Toney’s career was cut short after only eight seasons because of foot problems.
“And he was having an issue with a stress fracture,” Zumoff remembered. “And as I recall, the state of the art in terms of medical diagnostics [in the late 80’s] was not what it is today. So because of that, the stress fracture went basically undiagnosed and he was proclaimed to be a healthy player.”
Toney was saying he was still in pain and couldn't play.
“And so that led to some friction, which I think eventually led to him leaving the Sixers, leaving the Sixers, leaving the NBA and it was a shame to see his career disintegrate the way he did.”
According to a 2019 article in The Athletic, Toney and former Sixers owner Harold Katz are now on good terms after the ugly way things ended.
NBC Sports Philadelphia reported in 2012 that Toney was quietly at a Sixers game that season and was recognized during the game, much to the crowd’s liking.
But aside from that, all indications are Toney has not been seen at Broad and Pattison by Sixers fans like other legends as the years have gone on. He is not expected to be at Monday night’s ceremony. The Sixers say they have been in contact with Toney about the reunion, but he is unable to attend.
“The last time that he did come here, he got a standing ovation and the fan base still identifies with him,” Hill said.
If Toney did return Monday night, Wells Fargo Center would erupt.
“They would go crazy,” said Zumoff, who got to speak with Toney within the last handful of years. “I am happy to say that Andrew Toney is alive and well. He is in a very good place …. The only thing is, I said, ‘Andrew, why don’t you come back to Philadelphia so they can honor you,’ and he just didn’t seem to have an interest in that. But other than that, he’s in a very good place.”
If Toney didn’t get injured, he would’ve arguably been a Hall of Famer and his No. 22 hanging in the rafters.
“And even though history has moved on, his name has been a part of it and people who may not have even seen him play know the name 'Andrew Toney'," Hill said.
A sobering disgrace … when will the drought end?
For Zumoff, forty years since the Sixers last championship has been “sobering.”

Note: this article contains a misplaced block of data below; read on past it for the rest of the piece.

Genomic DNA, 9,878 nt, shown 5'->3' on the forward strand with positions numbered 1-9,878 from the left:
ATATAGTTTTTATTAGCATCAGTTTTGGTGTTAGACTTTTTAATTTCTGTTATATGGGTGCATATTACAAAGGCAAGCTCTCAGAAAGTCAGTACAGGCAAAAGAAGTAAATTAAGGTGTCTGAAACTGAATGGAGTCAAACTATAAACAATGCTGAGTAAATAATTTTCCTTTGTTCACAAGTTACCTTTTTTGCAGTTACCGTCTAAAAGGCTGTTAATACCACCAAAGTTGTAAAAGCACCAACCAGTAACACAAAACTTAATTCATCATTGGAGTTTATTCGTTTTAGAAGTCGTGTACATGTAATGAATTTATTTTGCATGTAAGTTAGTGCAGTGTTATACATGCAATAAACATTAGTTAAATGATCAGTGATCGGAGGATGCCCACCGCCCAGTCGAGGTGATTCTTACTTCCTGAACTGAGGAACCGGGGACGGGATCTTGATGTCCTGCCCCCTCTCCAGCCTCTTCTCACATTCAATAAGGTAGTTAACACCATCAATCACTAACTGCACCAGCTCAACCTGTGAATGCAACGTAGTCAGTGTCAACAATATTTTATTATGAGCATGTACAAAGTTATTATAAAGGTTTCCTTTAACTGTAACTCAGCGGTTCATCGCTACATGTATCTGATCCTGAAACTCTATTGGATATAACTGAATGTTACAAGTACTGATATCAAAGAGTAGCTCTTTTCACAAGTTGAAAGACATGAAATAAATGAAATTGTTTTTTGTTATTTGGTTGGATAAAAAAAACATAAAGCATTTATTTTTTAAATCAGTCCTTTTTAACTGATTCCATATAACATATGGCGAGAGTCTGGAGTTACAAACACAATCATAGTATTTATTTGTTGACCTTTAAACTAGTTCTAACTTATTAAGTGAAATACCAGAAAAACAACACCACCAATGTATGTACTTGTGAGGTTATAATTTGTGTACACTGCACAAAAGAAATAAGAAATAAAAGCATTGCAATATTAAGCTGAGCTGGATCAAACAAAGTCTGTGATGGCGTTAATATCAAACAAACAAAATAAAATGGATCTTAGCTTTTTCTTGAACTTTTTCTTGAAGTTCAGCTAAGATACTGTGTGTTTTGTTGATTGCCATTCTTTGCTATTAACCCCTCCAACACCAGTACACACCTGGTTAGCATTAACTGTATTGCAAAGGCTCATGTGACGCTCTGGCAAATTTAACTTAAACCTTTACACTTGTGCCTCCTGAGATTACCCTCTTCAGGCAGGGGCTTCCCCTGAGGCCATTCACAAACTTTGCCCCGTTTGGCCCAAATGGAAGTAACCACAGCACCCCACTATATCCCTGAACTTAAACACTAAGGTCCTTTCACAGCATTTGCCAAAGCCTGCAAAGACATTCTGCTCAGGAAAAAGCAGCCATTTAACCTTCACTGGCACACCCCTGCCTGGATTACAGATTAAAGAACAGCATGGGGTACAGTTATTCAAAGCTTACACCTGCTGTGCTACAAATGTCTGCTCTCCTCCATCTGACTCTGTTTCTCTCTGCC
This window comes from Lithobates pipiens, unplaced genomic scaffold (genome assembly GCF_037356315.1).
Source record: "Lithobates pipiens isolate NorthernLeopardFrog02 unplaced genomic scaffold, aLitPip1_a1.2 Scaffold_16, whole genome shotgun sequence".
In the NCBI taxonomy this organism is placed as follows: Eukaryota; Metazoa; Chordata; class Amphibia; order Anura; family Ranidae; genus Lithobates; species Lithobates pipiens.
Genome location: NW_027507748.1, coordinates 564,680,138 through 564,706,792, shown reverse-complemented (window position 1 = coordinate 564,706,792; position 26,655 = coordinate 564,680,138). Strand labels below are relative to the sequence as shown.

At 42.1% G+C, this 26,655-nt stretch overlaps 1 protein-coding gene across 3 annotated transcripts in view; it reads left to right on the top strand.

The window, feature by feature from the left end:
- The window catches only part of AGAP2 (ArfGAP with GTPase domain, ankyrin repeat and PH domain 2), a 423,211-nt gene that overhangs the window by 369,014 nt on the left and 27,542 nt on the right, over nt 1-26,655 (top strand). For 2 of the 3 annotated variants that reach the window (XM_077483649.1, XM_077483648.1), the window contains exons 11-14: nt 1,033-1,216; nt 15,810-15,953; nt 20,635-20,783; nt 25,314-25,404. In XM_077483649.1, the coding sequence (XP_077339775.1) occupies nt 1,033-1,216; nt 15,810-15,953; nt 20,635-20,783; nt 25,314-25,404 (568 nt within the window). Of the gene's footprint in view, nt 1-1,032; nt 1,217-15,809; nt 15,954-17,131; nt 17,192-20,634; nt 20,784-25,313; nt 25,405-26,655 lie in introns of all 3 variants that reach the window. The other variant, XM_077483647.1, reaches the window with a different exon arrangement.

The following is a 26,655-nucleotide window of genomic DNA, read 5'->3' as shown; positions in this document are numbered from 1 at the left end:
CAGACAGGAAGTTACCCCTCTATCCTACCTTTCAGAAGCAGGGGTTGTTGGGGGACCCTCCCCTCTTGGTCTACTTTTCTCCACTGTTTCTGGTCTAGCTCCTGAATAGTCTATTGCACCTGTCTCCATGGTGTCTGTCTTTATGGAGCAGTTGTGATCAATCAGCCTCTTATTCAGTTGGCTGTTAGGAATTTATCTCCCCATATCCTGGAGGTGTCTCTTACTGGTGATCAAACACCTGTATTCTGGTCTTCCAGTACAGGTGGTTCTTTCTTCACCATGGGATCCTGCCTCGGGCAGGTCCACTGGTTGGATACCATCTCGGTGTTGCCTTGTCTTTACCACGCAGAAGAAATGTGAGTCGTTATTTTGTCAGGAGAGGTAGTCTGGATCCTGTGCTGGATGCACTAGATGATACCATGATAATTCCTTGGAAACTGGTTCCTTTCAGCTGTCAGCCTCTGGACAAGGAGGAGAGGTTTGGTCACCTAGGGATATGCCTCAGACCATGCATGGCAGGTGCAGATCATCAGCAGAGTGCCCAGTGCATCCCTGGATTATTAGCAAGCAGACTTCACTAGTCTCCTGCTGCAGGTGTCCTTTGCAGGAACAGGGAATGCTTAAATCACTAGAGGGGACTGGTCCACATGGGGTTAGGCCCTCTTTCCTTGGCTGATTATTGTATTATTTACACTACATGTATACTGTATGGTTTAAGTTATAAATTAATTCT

For Eskin, “it’s a disgrace. Not a surprise. It’s a disgrace. It’s unconscionable that they have not won a championship since … It's unconscionable that an organization with the assets in terms of money and the ability to do things and in a major market that they have not won a championship since that point.”
The Sixers returned to the Eastern Conference Finals in 1985 – Barkley’s rookie season – but lost to the Celtics in five games. That was Cunningham’s last season coaching the team. Malone was traded in 1986. Erving retired in 1987. Toney got injured. Barkley had some great years but nothing close to a championship team.
Most of the 90’s, the team was terrible. That led to drafting Allen Iverson in 1996 who took them to the NBA Finals in 2001. That season was lightning in a bottle.
Then, they were no better than average – sometimes really bad in the early years of “The Process.” As Joel Embiid has matured into an MVP-caliber player, the team has threatened to make deep playoff runs, but so far hasn’t broken through the second round. Can the core led by Embiid and James Harden end the drought this summer?
“With the ownership that we now have, the Harris-Blitzer organization," said Hill. "They are driven toward getting another championship, playing at the highest level and whatever resources that are needed, they are willing to provide based on their track record.”
“I think [the current Sixers] have a good chance [of ending the drought],” Jones said Monday morning ahead of the 40th-anniversary celebration at Wells Fargo Center. “A very good chance. I do think that when we played, we had fewer really good teams to compete against than they do right now. … But I’ve really been encouraged the last several weeks on how their focus has been, so I think they can wear teams down.”
Forty years since the last win, this franchise once again owes its loyal fans a now elusive championship.
It’s been far too long.